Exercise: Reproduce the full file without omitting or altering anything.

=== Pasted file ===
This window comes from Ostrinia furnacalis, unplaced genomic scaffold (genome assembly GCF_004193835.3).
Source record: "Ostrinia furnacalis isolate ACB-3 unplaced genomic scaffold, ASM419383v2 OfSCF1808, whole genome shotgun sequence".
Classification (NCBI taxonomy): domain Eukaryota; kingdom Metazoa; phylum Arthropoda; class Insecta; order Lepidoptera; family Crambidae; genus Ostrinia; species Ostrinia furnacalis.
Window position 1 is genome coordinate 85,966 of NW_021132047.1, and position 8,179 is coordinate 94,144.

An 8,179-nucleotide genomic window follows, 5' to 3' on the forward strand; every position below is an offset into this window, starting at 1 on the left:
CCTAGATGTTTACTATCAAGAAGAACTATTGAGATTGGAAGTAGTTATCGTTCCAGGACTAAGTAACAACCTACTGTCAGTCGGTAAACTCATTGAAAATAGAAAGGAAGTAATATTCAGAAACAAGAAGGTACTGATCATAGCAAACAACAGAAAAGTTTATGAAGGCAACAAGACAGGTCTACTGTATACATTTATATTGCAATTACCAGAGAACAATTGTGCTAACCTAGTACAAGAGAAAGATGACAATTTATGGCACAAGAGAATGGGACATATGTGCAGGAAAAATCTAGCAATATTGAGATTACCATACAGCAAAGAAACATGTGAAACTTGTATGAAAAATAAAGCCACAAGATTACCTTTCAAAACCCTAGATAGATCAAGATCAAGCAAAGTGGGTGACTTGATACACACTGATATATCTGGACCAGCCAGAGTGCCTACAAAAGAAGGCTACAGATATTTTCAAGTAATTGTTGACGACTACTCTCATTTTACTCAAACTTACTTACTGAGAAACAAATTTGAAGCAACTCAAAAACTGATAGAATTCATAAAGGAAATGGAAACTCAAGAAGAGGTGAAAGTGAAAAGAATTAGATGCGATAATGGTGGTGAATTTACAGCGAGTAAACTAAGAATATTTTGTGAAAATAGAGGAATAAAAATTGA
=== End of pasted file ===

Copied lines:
This window comes from Ostrinia furnacalis, unplaced genomic scaffold (genome assembly GCF_004193835.3).
Source record: "Ostrinia furnacalis isolate ACB-3 unplaced genomic scaffold, ASM419383v2 OfSCF1808, whole genome shotgun sequence".
Classification (NCBI taxonomy): domain Eukaryota; kingdom Metazoa; phylum Arthropoda; class Insecta; order Lepidoptera; family Crambidae; genus Ostrinia; species Ostrinia furnacalis.
Window position 1 is genome coordinate 85,966 of NW_021132047.1, and position 8,179 is coordinate 94,144.

An 8,179-nucleotide genomic window follows, 5' to 3' on the forward strand; every position below is an offset into this window, starting at 1 on the left:
CCTAGATGTTTACTATCAAGAAGAACTATTGAGATTGGAAGTAGTTATCGTTCCAGGACTAAGTAACAACCTACTGTCAGTCGGTAAACTCATTGAAAATAGAAAGGAAGTAATATTCAGAAACAAGAAGGTACTGATCATAGCAAACAACAGAAAAGTTTATGAAGGCAACAAGACAGGTCTACTGTATACATTTATATTGCAATTACCAGAGAACAATTGTGCTAACCTAGTACAAGAGAAAGATGACAATTTATGGCACAAGAGAATGGGACATATGTGCAGGAAAAATCTAGCAATATTGAGATTACCATACAGCAAAGAAACATGTGAAACTTGTATGAAAAATAAAGCCACAAGATTACCTTTCAAAACCCTAGATAGATCAAGATCAAGCAAAGTGGGTGACTTGATACACACTGATATATCTGGACCAGCCAGAGTGCCTACAAAAGAAGGCTACAGATATTTTCAAGTAATTGTTGACGACTACTCTCATTTTACTCAAACTTACTTACTGAGAAACAAATTTGAAGCAACTCAAAAACTGATAGAATTCATAAAGGAAATGGAAACTCAAGAAGAGGTGAAAGTGAAAAGAATTAGATGCGATAATGGTGGTGAATTTACAGCGAGTAAACTAAGAATATTTTGTGAAAATAGAGGAATAAAAATTGA